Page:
The Washington Herald – July 16, 1913.
Before Battiste left Ohio, he left his baseball mark on the Cleveland sandlots, and Cleveland Athletic Club, as one of their top 220 yard dash, 440 yard dash, 880 yard dash, 220 hurdles, and Broad Jump athletes. This was the same track club that trained Jesse Owens to become an Olympic athlete and gold medal champion.
Sporting Life – March 21, 1914
The Silent Worker – Vol. 34, No. 9, June 1922
Walter “Judge” McCredie owned the Portland Colts, of the Northwestern League, as well as the Portland Beavers of the Pacific Coast League. Of course in 1914, the Colts were a Class B League team, and considered “professional”, and the Beavers, in 1914, were a Class AA League team. “Judge” McCredie consider the Colts his personal farm league, and why not? In 1914, the “Judge” made plans to integrate the PCL. This drew the ire of J. Cal Ewing and Allan T. Baum, and the majority of the PCL management and players. In reality, what McCredie actually did, was sort of a shell and pea game. It wasn’t until Dec. of 1914, that Lang Akana was recruited by McCredie to play on the Beavers, while no one really noticed that he had hired and African American, and slipped Hume into the line-up to play with the Colts.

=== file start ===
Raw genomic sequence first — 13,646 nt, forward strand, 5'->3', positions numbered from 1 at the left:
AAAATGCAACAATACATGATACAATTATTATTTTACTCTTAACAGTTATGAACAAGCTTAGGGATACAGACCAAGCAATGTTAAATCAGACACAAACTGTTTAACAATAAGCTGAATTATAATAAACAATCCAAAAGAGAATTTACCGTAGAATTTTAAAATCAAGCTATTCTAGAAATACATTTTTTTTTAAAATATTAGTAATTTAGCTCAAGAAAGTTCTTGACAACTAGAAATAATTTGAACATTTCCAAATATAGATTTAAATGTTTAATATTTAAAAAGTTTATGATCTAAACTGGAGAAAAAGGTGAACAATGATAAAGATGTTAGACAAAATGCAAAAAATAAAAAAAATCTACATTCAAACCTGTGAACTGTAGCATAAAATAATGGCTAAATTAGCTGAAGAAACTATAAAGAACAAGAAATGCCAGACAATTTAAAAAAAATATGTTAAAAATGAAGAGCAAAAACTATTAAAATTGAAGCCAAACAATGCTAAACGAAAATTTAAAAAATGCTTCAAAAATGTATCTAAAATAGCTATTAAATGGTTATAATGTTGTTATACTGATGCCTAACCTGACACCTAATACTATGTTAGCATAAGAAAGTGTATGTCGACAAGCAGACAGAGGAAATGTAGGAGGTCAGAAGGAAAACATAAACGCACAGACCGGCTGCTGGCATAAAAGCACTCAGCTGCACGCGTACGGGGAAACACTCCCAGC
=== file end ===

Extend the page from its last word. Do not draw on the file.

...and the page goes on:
The Oregon Daily Journal – March 31, 1914
The Sunday Oregonian – December 27, 1914
Hume had a much darker complexion than Lang Akana. This was just plain fact. Possessing a dark complexion was the main complaint about Akana, when it came to being received on the Beavers roster by his future teammates. Yet, the Hume did not receive the same berating insults that Akana did, because he was thought to be Native American. McCredie had no problem with his teams playing against African American teams. Because they were a big ticket draw, McCredie had a long standing agreement with the Chicago American Giants whenever they barnstormed the West Coast.
As far as I know, Hume pitched three games against the Chicago American Giants, while they toured through California and Oregon in 1914. One of those games he won. He lost two. He played a total of five games for the Portland Colts in the Northwestern League, under the management of Nick Williams before Battiste was released.